Now that the credit bubble has burst, the euro impedes recovery. One way countries revive from financial crises is by depreciating their currencies. This makes exports and local tourism cheaper, creating some job gains that cushion the ill effects of austerity elsewhere. But latched to the euro, Greece and other vulnerable debtors forfeit this safety valve.
Greece’s debt is now approaching an unsustainable 160 percent of its annual economy (gross domestic product). If it defaulted, investors might dump bonds of other weak debtors for fear that they, too, would default. That could send interest rates soaring and saddle European banks with huge losses. At the end of 2010, Europe’s banks had about $1.3 trillion of loans and investments — both governmental and private — in Greece, Ireland, Spain and Portugal, reports the Institute of International Finance, an industry research group. A banking crisis would imperil economic recovery.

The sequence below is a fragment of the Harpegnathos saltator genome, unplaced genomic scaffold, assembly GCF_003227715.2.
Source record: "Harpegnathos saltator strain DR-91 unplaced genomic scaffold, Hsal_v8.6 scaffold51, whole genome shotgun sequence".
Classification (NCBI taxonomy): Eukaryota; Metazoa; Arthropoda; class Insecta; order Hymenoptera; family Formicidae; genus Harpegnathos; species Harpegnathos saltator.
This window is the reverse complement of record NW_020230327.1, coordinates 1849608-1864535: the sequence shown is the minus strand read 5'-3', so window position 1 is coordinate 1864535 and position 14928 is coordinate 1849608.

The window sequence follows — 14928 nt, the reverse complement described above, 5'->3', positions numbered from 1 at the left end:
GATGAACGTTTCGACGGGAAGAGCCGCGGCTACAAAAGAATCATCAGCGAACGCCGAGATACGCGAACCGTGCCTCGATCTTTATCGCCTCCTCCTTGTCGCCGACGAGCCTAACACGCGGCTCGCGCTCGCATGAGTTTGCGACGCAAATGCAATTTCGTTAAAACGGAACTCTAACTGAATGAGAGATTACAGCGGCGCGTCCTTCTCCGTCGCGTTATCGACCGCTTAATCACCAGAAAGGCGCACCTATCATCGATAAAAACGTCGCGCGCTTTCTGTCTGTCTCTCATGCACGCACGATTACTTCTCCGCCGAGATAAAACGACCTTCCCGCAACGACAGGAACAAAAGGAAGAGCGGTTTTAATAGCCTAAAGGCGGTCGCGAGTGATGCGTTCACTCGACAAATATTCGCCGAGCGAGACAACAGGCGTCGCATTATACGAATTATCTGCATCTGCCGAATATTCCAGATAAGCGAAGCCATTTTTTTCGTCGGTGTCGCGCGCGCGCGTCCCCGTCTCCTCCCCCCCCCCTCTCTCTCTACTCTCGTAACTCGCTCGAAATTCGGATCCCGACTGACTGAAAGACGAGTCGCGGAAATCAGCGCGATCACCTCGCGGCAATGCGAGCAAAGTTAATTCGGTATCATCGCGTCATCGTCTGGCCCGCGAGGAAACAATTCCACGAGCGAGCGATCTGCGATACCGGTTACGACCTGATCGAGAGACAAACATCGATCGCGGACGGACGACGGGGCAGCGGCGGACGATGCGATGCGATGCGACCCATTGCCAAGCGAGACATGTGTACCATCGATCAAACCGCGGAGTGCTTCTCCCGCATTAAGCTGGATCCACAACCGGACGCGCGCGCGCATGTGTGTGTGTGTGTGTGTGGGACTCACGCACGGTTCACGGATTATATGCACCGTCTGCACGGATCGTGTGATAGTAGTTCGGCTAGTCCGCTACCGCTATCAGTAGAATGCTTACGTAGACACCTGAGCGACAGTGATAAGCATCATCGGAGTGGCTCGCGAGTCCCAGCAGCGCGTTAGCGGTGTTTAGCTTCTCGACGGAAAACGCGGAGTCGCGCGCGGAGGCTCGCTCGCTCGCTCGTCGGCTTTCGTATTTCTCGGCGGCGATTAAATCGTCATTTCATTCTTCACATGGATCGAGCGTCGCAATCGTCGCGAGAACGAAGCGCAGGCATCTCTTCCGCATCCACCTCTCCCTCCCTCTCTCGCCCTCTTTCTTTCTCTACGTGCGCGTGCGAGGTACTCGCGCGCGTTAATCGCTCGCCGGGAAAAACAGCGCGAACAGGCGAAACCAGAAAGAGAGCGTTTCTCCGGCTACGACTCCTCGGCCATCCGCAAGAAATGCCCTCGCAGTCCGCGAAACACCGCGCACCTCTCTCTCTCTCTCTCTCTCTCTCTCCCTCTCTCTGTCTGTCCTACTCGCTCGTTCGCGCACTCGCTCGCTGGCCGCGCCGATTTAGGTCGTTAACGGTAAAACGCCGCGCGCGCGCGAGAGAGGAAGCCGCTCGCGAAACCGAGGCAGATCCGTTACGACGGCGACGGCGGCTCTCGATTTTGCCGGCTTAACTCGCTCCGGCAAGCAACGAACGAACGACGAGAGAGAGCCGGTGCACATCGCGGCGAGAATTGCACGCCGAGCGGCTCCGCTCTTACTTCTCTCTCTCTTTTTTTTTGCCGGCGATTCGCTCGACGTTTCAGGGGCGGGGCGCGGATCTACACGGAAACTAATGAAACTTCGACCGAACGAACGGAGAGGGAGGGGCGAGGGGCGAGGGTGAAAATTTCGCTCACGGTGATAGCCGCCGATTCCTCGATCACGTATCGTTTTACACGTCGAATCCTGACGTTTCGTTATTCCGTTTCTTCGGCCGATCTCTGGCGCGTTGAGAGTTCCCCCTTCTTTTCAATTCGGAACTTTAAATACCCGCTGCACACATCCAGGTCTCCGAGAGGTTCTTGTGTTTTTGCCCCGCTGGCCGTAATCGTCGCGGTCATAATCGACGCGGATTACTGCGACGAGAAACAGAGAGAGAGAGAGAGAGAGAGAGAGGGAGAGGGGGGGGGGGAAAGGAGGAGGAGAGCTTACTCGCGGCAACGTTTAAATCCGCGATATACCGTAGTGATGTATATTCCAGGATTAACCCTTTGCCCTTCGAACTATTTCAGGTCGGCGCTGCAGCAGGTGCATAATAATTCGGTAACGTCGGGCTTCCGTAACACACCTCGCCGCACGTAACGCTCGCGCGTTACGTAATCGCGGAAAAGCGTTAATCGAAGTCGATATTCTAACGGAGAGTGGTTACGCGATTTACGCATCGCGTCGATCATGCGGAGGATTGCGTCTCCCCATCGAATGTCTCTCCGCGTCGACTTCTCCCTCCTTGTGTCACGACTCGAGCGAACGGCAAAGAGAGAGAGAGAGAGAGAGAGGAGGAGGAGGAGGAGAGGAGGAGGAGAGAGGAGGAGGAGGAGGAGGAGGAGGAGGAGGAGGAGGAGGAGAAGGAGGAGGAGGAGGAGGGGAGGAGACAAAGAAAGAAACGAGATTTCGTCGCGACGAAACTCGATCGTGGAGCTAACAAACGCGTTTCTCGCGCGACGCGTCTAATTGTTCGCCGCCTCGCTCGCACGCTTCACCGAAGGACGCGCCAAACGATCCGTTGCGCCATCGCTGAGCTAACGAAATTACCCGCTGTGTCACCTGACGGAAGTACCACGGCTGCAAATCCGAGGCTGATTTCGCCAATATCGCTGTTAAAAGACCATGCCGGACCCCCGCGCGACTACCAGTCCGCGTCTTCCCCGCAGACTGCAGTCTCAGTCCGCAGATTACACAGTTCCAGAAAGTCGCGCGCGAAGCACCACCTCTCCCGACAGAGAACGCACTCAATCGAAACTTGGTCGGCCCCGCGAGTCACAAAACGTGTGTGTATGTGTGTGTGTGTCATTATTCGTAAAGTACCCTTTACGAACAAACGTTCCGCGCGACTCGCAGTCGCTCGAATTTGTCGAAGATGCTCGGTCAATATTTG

So Europe is playing for time. It’s struggling to delay any Greek default long enough for other vulnerable countries to demonstrate that they can handle their debts. The very process makes the euro — contrary to original intent — a source of contention, as nations shift blame and costs to others. Given Europe’s huge debts, even the holding action may fail. It may merely postpone a broader crisis. “They may dodge this bullet,” says Lachman, “but not the next.”